DIRECTOR: Dean DeBlois5379_3984

CAST: Jay Baruchel, Cate Blanchett, Gerard Butler, Craig Ferguson, America Ferrera, Jonah Hill, Christopher Mintz-Plasse, T.J. Miller, Kristen Wiig, Djimon Hounsou, Kit Harrington

RUNNING TIME: 102 mins


BASICALLY…: Hiccup (Baruchel) and pet dragon Toothless discover a hidden colony of dragons, protected by the mysterious Valka (Blanchett)…


By the five minute mark in How To Train Your Dragon 2, we’ve had instances of beautiful CG atmosphere, an exciting and fun action sequence, and an uplifting flying scene involving a young man with his magnificent flying pet dragon and winged suit. That’s the first five minutes, people – and there’s certainly more where that came from for its remaining 97 minutes, and even more than that.

DreamWorks Animation, currently celebrating their 20th anniversary, has a healthy habit of making first sequels that manage to outshine their predecessor, whether they’re Shrek 2, Kung Fu Panda 2 or even Madagascar: Escape 2 Africa. This, the first sequel (of a planned trilogy, with #3 coming in 2016)  to their surprise 2010 hit, is no exception but still manages to make some bold and noble choices in its storytelling that leaves a bigger mark than they’ve managed before. Sacrifices are made, there’s more to lose this time round, the hardships are too many to count; it’s definitely a darker follow-up but it’s one that children can watch just fine without there being any alienation. This movie, more so than even its predecessor, manages to treat audiences with respect and kindness. It  rewards their intelligence by giving them something that doesn’t talk down to them with needless pop culture references or obnoxious character traits (perhaps this is why lesser efforts like Shark Tale and Turbo failed miserably, because they tried to be a product of the times and ended up becoming instantly dated). It’s the kind of family film we need nowadays that sets the record straight with younger viewers without sugar-coating any of the dire situations certain characters find themselves in. In short, it’s a smart movie for any age group to watch and enjoy.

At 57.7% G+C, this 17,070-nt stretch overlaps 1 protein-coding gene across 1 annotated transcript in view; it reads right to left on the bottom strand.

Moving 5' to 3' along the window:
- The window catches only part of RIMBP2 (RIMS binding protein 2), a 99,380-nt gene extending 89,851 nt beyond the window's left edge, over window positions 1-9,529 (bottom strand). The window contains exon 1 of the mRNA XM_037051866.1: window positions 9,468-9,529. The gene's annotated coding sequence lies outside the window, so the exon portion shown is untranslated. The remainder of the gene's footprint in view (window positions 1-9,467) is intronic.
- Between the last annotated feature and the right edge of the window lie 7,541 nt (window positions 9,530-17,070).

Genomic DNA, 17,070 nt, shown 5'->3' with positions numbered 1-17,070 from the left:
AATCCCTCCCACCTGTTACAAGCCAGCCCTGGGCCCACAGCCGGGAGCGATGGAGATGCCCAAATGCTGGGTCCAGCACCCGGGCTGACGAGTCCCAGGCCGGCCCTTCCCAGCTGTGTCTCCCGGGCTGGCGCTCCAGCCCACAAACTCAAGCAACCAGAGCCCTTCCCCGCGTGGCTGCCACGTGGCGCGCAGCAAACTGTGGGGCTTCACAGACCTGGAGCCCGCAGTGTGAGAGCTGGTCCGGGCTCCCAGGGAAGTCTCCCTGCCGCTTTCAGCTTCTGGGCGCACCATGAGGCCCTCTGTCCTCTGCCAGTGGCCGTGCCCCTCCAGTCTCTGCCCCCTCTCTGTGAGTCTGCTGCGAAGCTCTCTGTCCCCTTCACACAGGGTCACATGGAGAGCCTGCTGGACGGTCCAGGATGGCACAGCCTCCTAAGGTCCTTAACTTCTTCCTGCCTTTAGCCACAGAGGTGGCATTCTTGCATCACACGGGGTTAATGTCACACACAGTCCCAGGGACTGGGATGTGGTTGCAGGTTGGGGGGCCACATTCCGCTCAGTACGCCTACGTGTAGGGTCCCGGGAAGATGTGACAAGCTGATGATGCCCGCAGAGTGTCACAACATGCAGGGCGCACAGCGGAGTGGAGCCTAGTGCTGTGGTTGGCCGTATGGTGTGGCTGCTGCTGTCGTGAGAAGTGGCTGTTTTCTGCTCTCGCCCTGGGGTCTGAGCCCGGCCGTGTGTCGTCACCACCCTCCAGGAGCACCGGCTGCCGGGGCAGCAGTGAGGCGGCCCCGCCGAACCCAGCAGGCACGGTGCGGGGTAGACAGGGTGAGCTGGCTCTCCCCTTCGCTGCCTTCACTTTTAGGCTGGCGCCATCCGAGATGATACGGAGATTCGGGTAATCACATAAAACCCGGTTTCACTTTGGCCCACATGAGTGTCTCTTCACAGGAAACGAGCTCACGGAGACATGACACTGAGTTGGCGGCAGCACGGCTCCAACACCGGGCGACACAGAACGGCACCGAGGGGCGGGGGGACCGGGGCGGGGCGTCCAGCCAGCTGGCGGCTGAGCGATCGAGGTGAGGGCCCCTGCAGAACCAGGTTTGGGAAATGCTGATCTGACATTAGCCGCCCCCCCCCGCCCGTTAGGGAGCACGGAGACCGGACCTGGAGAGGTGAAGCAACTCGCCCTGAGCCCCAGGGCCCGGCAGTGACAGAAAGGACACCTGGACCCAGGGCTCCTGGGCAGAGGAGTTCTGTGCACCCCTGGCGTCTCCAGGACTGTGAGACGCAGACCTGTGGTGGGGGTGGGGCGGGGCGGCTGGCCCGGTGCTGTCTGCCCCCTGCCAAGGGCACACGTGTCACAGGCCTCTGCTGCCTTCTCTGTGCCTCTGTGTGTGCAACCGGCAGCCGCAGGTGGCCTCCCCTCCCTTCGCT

There are, of course, traits from the previous film that are carried over to this one and expanded to increase the impressive dramatic struggle. The animation still looks absolutely stunning, with some of its more atmospheric shots (including aforementioned opening five minutes) looking particularly detailed and even lifelike. The designs of each individual dragon is dripping with colour and personality; even the human characters have physically aged over the five-year gap between films 1 and 2, with subtle additions here and there (including stubbles on the face of its younger males and a hint of greyness in Gerard Butler’s Stoik ginger beard) to indicate their aged state. It’s a very unique step for a family sequel to make, especially in animation where it would have been so easy to have the characters look the exact same. There are even some visuals that harken back to the strongest of Hayao Miyazaki’s work, or at least that’s what you’ll be comparing to when you see it, it’s that incredible.

In addition, the characters are great – though Jay Baruchel’s nasally voice as Hiccup may get on people’s nerves after a while, his character’s good will still shines through and he makes for a strong leader. He shares good, believable relationships with Butler’s Stoik, America Ferrera’s on-screen romantic lead Astrid, and the other comic relief characters as played by Jonah Hill, Kristen Wiig et al (though none of them get on your nerves as many animated comic sidekicks do). Out of the newcomers, Cate Blanchett fares best as Valka, who as it turns out is – not a spoiler, it’s in the trailers – Hiccup’s long-lost mother; hers is a very likable character to warm to and pray that she at least comes out of events fine and without sudden u-turns such as making her the surprise villain a la Frozen. Speaking of bad guys, Djimon Hounsou is unfortunately paired with a very uninteresting villain character who just seems evil just for the sake of it, and is given little to no backstory to justify his needs to do what he wants to do. Game of Thrones’ Kit Harrington also pops up as an ally for the heroes, and though some of his line readings are a little stiff Harrington is still a fun presence. It will be interesting to see how they use him in those later sequels.

With two strong films now to its name, the How To Train Your Dragon franchise is turning out to be one of the finest animated franchises ever since Toy Story ended and Shrek lived happily ever after. Let’s hope it doesn’t go south as is typical for most #3 films but given the current track record, don’t count on it.


How To Train Your Dragon 2 is an exciting, emotional, dark and beautifully-animated adventure movie for everyone to enjoy – if it proves anything, it’s that this should be the format for most summer blockbusters nowadays.